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‘You have no plan.’ Ayanna Pressley criticizes Betsy DeVos for pressuring schools to reopen

Congresswoman Ayanna Pressley spoke before the Massachusetts State House in June.
Congresswoman Ayanna Pressley spoke before the Massachusetts State House in June.John Tlumacki/Globe Staff

Congresswoman Ayanna Pressley criticized Betsy DeVos’ plan to reopen schools amid spiking cases of coronavirus on Sunday, saying the US secretary of education has “no plan.”

Pressley took to Twitter to air her disapproval, retweeting a CNN video of an interview earlier in the day with DeVos, who threatened to cut funding to schools that do not fully resume in-person learning.

In the CNN video, DeVos cited information from the YMCA that showed low rates of viral spread among children who attended childcare facilities.

“There’s going to be the exception to the rule, but the rule should be that kids go back to school this fall,” DeVos said. “And where there are little flare ups or hot spots, that can be dealt with on a school-by-school or a case-by-case basis, and there’s ample opportunity to have kids in school.”


Pressley responded to the video, saying that many parents, children and teachers “are fearing for their lives.”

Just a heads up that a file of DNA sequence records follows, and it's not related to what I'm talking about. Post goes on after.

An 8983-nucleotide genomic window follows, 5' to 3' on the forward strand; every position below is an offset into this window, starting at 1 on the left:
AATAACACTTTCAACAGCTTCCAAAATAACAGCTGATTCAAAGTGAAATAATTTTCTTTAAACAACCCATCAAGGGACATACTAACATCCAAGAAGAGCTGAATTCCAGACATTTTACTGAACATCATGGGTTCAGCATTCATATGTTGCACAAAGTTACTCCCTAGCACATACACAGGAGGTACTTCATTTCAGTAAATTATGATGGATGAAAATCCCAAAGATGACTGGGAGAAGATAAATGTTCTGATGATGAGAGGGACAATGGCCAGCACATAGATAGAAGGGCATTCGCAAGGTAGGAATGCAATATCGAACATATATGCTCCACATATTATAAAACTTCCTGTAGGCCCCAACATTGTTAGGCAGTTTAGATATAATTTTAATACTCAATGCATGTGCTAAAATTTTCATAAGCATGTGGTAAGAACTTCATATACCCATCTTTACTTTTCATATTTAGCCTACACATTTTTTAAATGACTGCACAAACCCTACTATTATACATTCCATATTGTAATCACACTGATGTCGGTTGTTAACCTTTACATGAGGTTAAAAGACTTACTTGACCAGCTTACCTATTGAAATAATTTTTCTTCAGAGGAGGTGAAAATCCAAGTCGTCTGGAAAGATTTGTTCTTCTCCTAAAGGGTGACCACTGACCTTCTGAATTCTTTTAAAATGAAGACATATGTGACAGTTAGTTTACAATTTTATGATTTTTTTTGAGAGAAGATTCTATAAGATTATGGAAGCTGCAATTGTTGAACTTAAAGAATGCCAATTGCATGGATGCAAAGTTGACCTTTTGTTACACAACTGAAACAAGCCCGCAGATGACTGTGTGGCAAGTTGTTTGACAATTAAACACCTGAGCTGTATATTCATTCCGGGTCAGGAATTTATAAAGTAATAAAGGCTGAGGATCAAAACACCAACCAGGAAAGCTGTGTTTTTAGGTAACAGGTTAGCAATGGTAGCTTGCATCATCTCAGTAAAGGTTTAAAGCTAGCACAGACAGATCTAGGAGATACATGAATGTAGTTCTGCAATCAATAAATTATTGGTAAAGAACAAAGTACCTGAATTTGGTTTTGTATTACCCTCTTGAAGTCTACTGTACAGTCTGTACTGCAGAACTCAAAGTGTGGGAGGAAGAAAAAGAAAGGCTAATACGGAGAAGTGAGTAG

“You point to a private sector that has put profits over people and claimed the lives of thousands of essential workers,” she said. “I wouldn’t trust you to care for a house plant let alone my child.”

DeVos said in the CNN video that school leaders may have to look to the particularities of their district.

“There’s many counties across the country have virtually no cases, and so school leaders need to be looking at the granular data right on the ground where they are, and looking at if there are problems, how they’re going to deal with them,” DeVos said. “But the goal needs to be that kids are learning full time this fall.”

The Trump administration denounced guidelines for returning to the classroom released by Centers for Disease Control and Prevention on Wednesday, with President Trump calling the recommendations “very impractical.” Agency leaders said they plan to stand by their guidelines, despite the criticism.


The CDC is advising schools to cancel large gatherings and encourages students and staff to wear masks and stay 6 feet apart at all times. It also says “extended school dismissals” might be necessary in areas where the virus is spreading rapidly.

Governor Charlie Baker responded to threats to cut federal funding from school districts that don’t reopen for in-person classes on Wednesday, saying it is “inappropriate for the feds to think about this as a one-size-fits-all.”

In Massachusetts, state guidelines for reopening schools will require staff and students in second grade and above to wear masks, sit at least three feet apart, and eat breakfast and lunch in their classrooms. Temperature checks and COVID-19 testing will not be required.

All Massachusetts school districts are required to submit three possible plans for resuming education to the state in August: one for remote learning only, another for returning students to school buildings, and a third that includes in-person and remote education.